The Columbia Missourian’s story from Sunday, March 28, totally misses three essential points about Third Ward Councilman Karl Skala’s chronic over-spending on taxpayer-funded junkets:
- It assumes all 14 trips taken in less than three years by Karl Skala were “critically important” to Columbia - just because Skala says so. But just because Skala says a trip is “critically important” does not make it so.
- It assumes the trips were taken after careful coordination among Council members and city leaders, and that the travel was initiated by some authority other than Skala’s whims - just because Skala says so. But just because Skala says so does not make it so.
- The Missourian story lets Skala off the hook on his basic wasteful premise - that if he adds more days to his trips, he is free to spend several times more than city workers on individual meals. That kind of thinking is fiscally irresponsible. And just because Skala says differently does not make it so.
The Missourian’s story revealed Skala spent even more money on more trips than my campaign asserts: a jaw-dropping $17,524.75 in less than three years. That is far more than any other Columbia Council member in memory – a total of 52 days of first-term travel covering 16,000 miles, or a distance about two-thirds of the circumference of Earth.
I start from a different premise: Taxpayers shouldn’t be stuck with the bill for Skala’s out of state junkets during the worst economy since the Great Depression, even as Skala votes against key local job creation projects.
The Missourian also failed to answer key questions about Skala’s claim that “he and fellow council members are now restricting themselves to the total daily food allowance of $42.” These questions include:
- Why, if the city has had a travel policy in place for more than a decade, is Skala suddenly agreeing to abide by the same policy that covers all rank-and-file city workers?
- When did the Council discuss adhering to the decade-old travel policy governing city workers and was the discussion held in public since it involves taxpayer money?
- Who among Council members brought up strict adherence to the existing travel policy cover city workers?
- What was the roll-call vote by the Council on following the decade-old travel policy covering city workers?
- How long would Skala have continued buying lavish meals with tax dollars if he hadn’t been caught with his hand on the gourmet menu?
I have never suggested Columbia should not learn from other cities. But there are ways to learn without blowing taxpayer dollars on personal perks and extended junkets. For example, the agendas of the National League of Cities include “webinars,” allowing long-distance sharing of good ideas without spending taxpayer dollars on travel in this tough economy. And unlike Skala, I believe “homegrown solutions” are part of the common-sense values we need on the Columbia City Council.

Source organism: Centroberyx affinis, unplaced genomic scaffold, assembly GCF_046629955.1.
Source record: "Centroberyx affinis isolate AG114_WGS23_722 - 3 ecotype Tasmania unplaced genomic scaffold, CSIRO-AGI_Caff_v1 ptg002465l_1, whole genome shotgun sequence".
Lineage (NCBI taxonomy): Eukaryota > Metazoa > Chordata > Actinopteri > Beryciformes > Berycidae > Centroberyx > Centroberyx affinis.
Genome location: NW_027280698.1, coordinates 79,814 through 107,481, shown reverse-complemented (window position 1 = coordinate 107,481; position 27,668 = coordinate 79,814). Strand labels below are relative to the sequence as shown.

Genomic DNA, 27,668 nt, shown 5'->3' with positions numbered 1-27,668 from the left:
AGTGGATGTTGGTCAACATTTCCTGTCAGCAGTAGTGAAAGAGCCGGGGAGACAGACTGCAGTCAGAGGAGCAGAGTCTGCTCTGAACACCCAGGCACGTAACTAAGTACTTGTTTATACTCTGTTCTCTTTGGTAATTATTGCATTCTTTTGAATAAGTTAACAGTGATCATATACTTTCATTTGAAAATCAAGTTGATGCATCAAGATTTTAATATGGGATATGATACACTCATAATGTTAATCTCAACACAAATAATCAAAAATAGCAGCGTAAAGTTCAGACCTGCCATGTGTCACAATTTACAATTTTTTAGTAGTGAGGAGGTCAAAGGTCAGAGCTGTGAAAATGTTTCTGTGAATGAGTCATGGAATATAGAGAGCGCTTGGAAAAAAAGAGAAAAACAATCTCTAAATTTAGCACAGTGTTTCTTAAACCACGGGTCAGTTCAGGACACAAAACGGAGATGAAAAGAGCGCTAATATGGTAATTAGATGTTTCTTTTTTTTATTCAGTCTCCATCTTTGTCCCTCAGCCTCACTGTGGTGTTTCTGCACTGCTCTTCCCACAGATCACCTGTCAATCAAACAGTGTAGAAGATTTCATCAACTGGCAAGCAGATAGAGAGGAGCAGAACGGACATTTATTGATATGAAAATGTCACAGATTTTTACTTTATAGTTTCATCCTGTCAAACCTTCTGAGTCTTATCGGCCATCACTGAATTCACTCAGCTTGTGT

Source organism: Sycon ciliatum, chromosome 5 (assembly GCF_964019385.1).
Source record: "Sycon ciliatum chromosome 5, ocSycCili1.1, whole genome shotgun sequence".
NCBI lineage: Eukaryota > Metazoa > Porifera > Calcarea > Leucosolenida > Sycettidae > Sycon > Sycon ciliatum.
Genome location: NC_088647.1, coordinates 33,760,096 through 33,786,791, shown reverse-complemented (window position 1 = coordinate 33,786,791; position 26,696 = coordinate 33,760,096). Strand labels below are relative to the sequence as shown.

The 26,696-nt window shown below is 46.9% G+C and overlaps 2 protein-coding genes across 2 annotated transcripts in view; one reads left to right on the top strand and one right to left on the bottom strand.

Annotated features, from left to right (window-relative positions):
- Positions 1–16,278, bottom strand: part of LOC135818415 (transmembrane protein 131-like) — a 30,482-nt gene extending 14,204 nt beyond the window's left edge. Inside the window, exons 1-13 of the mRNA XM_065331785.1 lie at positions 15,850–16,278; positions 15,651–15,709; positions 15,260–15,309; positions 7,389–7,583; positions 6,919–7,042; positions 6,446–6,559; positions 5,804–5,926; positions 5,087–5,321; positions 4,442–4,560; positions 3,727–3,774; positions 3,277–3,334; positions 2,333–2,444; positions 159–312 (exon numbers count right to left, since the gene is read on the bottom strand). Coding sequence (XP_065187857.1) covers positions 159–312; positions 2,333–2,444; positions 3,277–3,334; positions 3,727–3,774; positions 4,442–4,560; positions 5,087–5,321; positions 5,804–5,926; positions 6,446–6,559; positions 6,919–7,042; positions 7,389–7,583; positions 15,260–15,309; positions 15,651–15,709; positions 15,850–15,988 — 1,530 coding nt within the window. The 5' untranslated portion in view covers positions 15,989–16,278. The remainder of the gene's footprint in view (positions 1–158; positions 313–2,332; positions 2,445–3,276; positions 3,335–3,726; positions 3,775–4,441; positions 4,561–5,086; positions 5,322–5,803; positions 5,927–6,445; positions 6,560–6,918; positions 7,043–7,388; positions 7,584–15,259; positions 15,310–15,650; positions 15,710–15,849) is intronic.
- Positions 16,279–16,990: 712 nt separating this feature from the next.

My common-sense values include decades of experience owning and managing a small business. Skala says he had to go on junkets to learn about “the proper perspective to approach budgetary problems.” Small business owners know it’s pretty simple: you set budget priorities and you stick by those priorities, including reallocating resources to make the most of your dollars.
In the case of the rising Council travel budget, we need a major reallocation. The travel budget has grown more than 20 percent since Karl Skala was elected in 2007, to a total of $40,500. It’s hard to find other segments of Columbia’s economy that have grown in prosperity by some 20 percent since 2007.
I suggest we reallocate $25,000 from the Council’s $40,500 travel budget to pay for the city’s share of downtown safety cameras - matching and leveraging donated funds to give police these important law enforcement tools. That would still leave $15,500 in taxpayer funds for truly important Council travel if needed – and those funds should only be spent if the Council, the Mayor and the City Manager have advance discussions about travel priorities on official business.
That is called setting budget priorities – the same “homegrown solutions” that drew scoffing from Karl Skala, but which Columbia families and businesses must do every day in these tough times.
For myself, I will not take taxpayer-funded trips – not when most Columbia families couldn’t afford to travel like Karl Skala during this week’s spring break. I stand with our families and businesses in calling for the City Council to place the highest priority on fighting crime, enabling job creation and renewing common-sense values in Council decisions.
Gary Kespohl is a candidate for City Council in the Third Ward.